A study published in Environmental Research Letters points out that the air quality inside an office can have significant impacts on the cognitive function of employees, including response times and the ability to focus. Furthermore, it can also affect workers’ productivity. The research was conducted by Harvard T.H. Chan School of Public Health.
Over a year, 300 office workers across six countries (China, India, Mexico, Thailand, UK and US) were surveyed, working in a variety of fields such as engineering, real estate investment, architecture and technology. The study found that increased concentrations of fine particulate matter (PM2.5) and lower ventilation rates were associated with slower response times and reduced accuracy on a series of cognitive tests. The researchers noted that they observed impaired cognitive function at concentrations of PM2.5 and CO2 that are common within indoor environments.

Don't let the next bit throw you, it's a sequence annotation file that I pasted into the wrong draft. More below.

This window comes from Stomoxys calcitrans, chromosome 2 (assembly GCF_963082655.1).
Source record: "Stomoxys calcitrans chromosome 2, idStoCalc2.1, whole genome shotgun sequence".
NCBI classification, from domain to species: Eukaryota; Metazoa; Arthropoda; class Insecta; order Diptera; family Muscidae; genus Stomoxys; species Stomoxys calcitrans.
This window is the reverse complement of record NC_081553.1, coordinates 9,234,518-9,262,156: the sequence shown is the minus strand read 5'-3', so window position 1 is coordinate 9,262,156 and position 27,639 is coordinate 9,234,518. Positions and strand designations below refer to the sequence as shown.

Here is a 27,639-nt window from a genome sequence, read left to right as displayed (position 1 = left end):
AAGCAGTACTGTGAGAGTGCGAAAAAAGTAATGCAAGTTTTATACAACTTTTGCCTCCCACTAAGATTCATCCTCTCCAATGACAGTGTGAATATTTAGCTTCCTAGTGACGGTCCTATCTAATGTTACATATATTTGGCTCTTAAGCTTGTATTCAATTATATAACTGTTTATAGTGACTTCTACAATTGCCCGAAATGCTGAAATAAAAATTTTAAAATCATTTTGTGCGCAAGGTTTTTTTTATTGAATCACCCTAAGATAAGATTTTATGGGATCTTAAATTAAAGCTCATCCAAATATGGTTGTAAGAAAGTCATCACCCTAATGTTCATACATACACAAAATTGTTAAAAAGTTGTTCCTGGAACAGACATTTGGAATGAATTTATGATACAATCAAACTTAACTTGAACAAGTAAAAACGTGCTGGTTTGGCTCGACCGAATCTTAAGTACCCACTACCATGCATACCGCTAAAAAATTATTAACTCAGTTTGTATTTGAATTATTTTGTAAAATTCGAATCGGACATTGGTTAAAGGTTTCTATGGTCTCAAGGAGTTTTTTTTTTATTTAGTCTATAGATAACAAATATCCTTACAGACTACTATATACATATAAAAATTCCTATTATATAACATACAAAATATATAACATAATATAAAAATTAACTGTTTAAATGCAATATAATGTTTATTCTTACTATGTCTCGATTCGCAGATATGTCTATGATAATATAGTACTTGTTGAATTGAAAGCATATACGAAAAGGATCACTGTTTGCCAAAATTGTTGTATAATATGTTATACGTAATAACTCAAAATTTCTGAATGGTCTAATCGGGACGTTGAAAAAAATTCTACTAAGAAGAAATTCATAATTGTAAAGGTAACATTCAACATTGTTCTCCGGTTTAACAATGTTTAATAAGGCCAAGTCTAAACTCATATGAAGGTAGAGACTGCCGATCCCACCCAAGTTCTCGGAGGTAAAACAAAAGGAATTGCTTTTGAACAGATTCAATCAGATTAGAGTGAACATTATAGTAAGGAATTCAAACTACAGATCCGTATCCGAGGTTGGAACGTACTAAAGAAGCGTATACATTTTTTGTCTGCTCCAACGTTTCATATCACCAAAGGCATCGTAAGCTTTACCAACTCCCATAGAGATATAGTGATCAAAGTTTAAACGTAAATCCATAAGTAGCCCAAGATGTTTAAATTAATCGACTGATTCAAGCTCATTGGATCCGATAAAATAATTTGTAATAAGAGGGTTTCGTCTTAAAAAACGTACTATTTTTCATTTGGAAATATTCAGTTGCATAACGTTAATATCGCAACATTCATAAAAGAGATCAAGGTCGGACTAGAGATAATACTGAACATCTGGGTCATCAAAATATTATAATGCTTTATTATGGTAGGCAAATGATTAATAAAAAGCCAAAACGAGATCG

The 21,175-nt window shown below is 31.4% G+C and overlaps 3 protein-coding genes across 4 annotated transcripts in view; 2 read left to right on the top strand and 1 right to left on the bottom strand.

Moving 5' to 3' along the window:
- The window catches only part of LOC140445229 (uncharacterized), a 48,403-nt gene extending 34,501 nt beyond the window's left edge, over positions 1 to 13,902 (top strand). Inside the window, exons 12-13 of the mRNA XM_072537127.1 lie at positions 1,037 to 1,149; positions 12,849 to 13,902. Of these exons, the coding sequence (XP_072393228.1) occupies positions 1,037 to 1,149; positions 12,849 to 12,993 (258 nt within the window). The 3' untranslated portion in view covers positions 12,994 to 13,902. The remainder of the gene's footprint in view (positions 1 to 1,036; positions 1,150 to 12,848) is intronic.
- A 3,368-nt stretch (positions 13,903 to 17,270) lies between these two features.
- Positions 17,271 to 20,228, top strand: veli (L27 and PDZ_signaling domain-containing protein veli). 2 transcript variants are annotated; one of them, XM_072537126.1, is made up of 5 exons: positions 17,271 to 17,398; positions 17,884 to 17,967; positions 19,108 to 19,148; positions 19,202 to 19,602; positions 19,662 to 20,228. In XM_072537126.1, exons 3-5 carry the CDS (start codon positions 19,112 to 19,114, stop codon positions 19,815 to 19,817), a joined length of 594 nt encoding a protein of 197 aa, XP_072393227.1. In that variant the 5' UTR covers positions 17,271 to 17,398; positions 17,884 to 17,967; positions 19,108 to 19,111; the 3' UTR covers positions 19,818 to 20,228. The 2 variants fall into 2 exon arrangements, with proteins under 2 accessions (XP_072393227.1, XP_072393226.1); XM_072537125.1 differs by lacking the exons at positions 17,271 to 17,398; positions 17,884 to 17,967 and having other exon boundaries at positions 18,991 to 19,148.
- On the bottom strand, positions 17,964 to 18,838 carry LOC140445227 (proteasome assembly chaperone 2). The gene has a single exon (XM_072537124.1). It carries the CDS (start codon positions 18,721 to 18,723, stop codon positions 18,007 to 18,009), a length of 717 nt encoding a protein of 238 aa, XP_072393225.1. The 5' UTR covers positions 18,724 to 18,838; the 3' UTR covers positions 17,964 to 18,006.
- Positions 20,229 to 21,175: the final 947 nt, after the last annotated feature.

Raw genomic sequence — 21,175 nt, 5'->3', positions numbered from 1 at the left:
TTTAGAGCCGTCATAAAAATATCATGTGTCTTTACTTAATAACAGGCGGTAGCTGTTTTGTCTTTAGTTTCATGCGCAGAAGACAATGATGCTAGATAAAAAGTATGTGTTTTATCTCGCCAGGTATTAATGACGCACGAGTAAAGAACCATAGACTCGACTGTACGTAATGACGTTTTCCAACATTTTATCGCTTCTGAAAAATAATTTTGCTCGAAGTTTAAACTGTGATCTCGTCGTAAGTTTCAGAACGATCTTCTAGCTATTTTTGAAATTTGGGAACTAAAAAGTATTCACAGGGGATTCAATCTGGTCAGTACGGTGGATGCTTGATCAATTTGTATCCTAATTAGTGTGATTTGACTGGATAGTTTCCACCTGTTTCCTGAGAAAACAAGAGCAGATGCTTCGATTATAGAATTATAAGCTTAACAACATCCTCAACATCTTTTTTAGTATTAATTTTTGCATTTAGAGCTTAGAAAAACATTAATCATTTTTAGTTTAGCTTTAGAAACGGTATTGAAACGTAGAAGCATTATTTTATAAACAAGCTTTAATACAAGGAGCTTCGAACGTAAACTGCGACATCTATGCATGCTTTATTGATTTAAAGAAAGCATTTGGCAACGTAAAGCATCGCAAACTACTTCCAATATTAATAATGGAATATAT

“Our study adds to the emerging evidence that air pollution has an impact on our brain. The findings show that increases in PM2.5 levels were associated with acute reductions in cognitive function. It’s the first time we’ve seen these short-term effects among younger adults,” said Jose Guillermo Cedeño Laurent, a research fellow in the Department of Environmental Health and lead author of the study. “The study also confirmed how low ventilation rates negatively impact cognitive function”.
Overall, the study suggests that poor indoor air quality affects health and productivity significantly more than we previously understood.
Source: Harvard T.H. Chan School of Public Health